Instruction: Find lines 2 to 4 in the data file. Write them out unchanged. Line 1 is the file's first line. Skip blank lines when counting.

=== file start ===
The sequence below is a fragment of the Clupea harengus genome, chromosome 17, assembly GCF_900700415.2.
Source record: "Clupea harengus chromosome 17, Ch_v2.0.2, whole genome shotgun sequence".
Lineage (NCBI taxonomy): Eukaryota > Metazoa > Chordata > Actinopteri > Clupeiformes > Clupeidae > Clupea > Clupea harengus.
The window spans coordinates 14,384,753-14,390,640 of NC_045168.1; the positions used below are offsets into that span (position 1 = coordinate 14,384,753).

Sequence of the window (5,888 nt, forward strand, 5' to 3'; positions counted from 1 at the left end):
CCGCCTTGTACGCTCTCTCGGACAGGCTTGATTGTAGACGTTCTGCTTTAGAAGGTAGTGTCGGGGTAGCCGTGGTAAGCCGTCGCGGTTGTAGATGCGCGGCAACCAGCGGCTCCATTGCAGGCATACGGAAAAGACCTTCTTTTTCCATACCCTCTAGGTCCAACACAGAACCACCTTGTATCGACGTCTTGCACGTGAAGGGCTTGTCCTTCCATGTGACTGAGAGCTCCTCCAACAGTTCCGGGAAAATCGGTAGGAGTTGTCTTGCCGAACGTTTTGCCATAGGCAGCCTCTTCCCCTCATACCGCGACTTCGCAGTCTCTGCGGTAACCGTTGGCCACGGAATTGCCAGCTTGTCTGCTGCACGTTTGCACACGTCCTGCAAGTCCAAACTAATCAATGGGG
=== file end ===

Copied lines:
Source record: "Clupea harengus chromosome 17, Ch_v2.0.2, whole genome shotgun sequence".
Lineage (NCBI taxonomy): Eukaryota > Metazoa > Chordata > Actinopteri > Clupeiformes > Clupeidae > Clupea > Clupea harengus.
The window spans coordinates 14,384,753-14,390,640 of NC_045168.1; the positions used below are offsets into that span (position 1 = coordinate 14,384,753).